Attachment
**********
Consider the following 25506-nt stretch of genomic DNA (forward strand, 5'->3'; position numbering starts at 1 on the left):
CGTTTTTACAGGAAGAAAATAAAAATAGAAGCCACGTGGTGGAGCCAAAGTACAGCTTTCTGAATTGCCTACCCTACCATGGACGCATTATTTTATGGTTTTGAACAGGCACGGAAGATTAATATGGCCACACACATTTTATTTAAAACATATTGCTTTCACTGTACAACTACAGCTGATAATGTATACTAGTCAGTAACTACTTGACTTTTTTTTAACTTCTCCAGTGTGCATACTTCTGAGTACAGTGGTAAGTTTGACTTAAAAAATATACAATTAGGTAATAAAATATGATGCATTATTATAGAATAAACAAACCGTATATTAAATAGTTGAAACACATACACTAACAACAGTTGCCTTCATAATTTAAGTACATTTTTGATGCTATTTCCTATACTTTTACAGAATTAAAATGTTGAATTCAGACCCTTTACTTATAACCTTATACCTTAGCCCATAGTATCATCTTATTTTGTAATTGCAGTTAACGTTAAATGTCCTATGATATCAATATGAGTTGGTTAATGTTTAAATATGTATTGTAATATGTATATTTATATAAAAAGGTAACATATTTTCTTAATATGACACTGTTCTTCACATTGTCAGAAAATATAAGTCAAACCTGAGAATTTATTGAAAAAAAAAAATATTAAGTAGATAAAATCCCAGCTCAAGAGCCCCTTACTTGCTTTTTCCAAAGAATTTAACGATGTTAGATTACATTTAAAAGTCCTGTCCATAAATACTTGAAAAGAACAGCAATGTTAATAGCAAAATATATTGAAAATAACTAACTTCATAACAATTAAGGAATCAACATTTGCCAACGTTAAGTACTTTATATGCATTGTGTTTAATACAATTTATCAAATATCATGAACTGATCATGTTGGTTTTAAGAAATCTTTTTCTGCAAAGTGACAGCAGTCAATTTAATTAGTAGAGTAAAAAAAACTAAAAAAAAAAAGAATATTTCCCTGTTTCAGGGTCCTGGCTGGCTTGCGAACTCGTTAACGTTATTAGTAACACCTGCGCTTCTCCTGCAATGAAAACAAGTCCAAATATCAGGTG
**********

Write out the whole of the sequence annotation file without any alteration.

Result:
Consider the following 25506-nt stretch of genomic DNA (forward strand, 5'->3'; position numbering starts at 1 on the left):
CGTTTTTACAGGAAGAAAATAAAAATAGAAGCCACGTGGTGGAGCCAAAGTACAGCTTTCTGAATTGCCTACCCTACCATGGACGCATTATTTTATGGTTTTGAACAGGCACGGAAGATTAATATGGCCACACACATTTTATTTAAAACATATTGCTTTCACTGTACAACTACAGCTGATAATGTATACTAGTCAGTAACTACTTGACTTTTTTTTAACTTCTCCAGTGTGCATACTTCTGAGTACAGTGGTAAGTTTGACTTAAAAAATATACAATTAGGTAATAAAATATGATGCATTATTATAGAATAAACAAACCGTATATTAAATAGTTGAAACACATACACTAACAACAGTTGCCTTCATAATTTAAGTACATTTTTGATGCTATTTCCTATACTTTTACAGAATTAAAATGTTGAATTCAGACCCTTTACTTATAACCTTATACCTTAGCCCATAGTATCATCTTATTTTGTAATTGCAGTTAACGTTAAATGTCCTATGATATCAATATGAGTTGGTTAATGTTTAAATATGTATTGTAATATGTATATTTATATAAAAAGGTAACATATTTTCTTAATATGACACTGTTCTTCACATTGTCAGAAAATATAAGTCAAACCTGAGAATTTATTGAAAAAAAAAAATATTAAGTAGATAAAATCCCAGCTCAAGAGCCCCTTACTTGCTTTTTCCAAAGAATTTAACGATGTTAGATTACATTTAAAAGTCCTGTCCATAAATACTTGAAAAGAACAGCAATGTTAATAGCAAAATATATTGAAAATAACTAACTTCATAACAATTAAGGAATCAACATTTGCCAACGTTAAGTACTTTATATGCATTGTGTTTAATACAATTTATCAAATATCATGAACTGATCATGTTGGTTTTAAGAAATCTTTTTCTGCAAAGTGACAGCAGTCAATTTAATTAGTAGAGTAAAAAAAACTAAAAAAAAAAAGAATATTTCCCTGTTTCAGGGTCCTGGCTGGCTTGCGAACTCGTTAACGTTATTAGTAACACCTGCGCTTCTCCTGCAATGAAAACAAGTCCAAATATCAGGTG